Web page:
caribbeanclimate

Home » News » Caribbean Needs $30 Billion of Investment to Cut Fossil-Fuel Use

Caribbean Needs $30 Billion of Investment to Cut Fossil-Fuel Use

Banner for Climate Resilient Islands Partnership

Credit: Climate Resilient Islands Partnership Promo

The Caribbean needs to lure as much as $30 billion of investment to cut reliance on fossil fuel and expand renewable energy, partly by securing attractive payments for generators of clean power, a regional development bank said.

“Most of our countries are highly dependent on fossil fuels for power generation,” Caribbean Development Bank President Warren Smith said in an interview in London. “This vulnerability to volatile oil prices has contributed hugely to the competitiveness challenges of Caribbean industries.”

About $20 billion is needed in the next five to 10 years to replace power plants and upgrade distribution and transmission, he said. Another $10 billion is required to improve roads and airports and “climate-proof” current infrastructure. There is potential to replace 4,750 megawatts of fossil-fuel generation with renewables through 2019, Smith said.

The bank is talking with regional utilities interested in building clean-energy plants to feed power into the grid.

Nations need to attract investors by amending their laws to ensure generators are paid “equitable” fees for electricity. Barbados and Jamaica already have legislation in place and other countries should follow their lead, Smith said.

Barbados plans to get 29 percent of its power from clean sources by 2029 and Jamaica 30 percent by 2030. Barbados Light & Power Co. said June 12 it planned to build an 8-megawatt solar park. The bank is working with other islands to draft laws and draw investors to projects. Cutting fossil-fuel dependence would also help cut trade and debt imbalances in the region.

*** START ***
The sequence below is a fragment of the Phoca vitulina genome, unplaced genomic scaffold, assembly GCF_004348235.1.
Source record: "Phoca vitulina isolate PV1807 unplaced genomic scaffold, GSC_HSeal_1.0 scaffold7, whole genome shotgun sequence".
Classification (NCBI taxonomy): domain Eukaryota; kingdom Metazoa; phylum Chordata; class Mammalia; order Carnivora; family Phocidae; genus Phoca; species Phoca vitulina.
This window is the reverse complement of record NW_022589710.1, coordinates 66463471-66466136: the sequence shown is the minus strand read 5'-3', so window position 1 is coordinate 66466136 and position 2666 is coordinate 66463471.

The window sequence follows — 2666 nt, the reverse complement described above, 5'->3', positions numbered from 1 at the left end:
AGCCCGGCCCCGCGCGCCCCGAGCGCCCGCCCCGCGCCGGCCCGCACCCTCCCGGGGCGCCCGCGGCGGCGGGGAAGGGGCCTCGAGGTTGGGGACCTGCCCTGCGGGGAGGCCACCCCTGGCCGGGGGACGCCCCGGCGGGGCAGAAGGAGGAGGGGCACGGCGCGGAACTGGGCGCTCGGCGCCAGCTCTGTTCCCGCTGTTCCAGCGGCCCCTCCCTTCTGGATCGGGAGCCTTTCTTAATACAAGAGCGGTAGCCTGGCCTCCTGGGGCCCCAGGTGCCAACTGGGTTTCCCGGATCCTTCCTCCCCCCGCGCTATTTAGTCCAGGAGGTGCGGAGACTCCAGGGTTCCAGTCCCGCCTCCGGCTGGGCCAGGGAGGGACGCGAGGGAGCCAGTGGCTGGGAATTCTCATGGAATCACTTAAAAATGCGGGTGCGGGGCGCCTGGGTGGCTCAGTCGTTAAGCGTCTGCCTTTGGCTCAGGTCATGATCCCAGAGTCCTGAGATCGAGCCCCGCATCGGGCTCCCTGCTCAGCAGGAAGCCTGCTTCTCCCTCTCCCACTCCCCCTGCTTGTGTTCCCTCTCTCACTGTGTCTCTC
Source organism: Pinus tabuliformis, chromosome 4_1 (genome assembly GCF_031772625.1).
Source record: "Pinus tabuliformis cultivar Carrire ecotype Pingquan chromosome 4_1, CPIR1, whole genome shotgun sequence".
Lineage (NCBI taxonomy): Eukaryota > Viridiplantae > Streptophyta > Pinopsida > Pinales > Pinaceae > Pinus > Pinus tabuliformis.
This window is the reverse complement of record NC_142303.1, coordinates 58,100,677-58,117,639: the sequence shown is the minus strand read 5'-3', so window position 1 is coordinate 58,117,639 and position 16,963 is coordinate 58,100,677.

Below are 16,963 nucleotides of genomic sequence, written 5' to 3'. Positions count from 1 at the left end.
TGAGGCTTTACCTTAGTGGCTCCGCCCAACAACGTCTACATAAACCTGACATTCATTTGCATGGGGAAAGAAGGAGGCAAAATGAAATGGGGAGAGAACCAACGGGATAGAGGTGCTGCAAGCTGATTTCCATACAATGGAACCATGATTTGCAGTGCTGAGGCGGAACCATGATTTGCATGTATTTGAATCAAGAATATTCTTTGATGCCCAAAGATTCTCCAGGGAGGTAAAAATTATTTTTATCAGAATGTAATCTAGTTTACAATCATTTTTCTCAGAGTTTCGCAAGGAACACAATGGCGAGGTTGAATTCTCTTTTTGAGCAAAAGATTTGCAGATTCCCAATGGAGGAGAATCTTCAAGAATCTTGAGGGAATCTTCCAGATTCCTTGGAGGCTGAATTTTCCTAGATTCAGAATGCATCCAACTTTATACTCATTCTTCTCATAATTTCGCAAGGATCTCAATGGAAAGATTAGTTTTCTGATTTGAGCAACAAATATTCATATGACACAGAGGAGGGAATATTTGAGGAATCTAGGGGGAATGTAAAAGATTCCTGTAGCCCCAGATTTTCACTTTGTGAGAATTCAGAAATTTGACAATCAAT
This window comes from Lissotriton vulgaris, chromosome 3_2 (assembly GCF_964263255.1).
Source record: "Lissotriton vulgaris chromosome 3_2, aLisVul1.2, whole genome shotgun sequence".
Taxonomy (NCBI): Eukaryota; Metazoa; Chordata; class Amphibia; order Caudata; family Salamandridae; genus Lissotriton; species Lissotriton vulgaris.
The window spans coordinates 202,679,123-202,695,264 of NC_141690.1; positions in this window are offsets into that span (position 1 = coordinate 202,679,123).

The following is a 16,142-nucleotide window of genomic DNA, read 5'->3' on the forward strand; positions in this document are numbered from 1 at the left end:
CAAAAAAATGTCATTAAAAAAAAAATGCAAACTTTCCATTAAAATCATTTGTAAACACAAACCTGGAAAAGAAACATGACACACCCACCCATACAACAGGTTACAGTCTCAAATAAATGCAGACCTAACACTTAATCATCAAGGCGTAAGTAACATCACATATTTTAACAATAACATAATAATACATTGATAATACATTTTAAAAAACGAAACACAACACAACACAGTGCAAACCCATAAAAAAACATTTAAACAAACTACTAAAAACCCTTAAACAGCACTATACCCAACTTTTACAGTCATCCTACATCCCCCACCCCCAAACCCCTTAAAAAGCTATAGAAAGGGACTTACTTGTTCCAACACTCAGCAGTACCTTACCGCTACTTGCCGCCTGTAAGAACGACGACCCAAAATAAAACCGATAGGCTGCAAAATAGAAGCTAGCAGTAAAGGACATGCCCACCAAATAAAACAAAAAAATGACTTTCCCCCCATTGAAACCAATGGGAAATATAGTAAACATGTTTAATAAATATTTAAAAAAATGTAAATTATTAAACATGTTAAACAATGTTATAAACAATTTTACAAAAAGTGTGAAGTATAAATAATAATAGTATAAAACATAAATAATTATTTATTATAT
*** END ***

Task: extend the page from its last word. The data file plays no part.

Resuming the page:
The islands should coordinate legislation to help counter the small size of their individual markets, according to Smith.

Eastern Caribbean islands including St Lucia and Grenada are working together on the Eastern Caribbean Energy Regulatory Authority to oversee utilities and advise governments on green energy development and cross-border interconnection, according to the website of the Organization of Eastern Caribbean States.

“Our role is to catalyse investments,” Smith said. “We’ll work with other financial institutions, including the other multilateral banks, to provide a percentage of the debt financing required at relatively low rates of interest.”

The bank will offer loans to the energy industry that are subject to generators meeting goals.

To contact the reporter on this story: Louise Downing in London at ldowning4@bloomberg.net
To contact the editors responsible for this story: Reed Landberg at landberg@bloomberg.net Tony Barrett, Alex Devine

Credit: Louise Downing, Bloomberg

Leave a Reply

Fill in your details below or click an icon to log in:

WordPress.com Logo

You are commenting using your WordPress.com account. Log Out / Change )

Twitter picture

You are commenting using your Twitter account. Log Out / Change )

Facebook photo

You are commenting using your Facebook account. Log Out / Change )

Google+ photo

You are commenting using your Google+ account. Log Out / Change )

Connecting to %s

%d bloggers like this: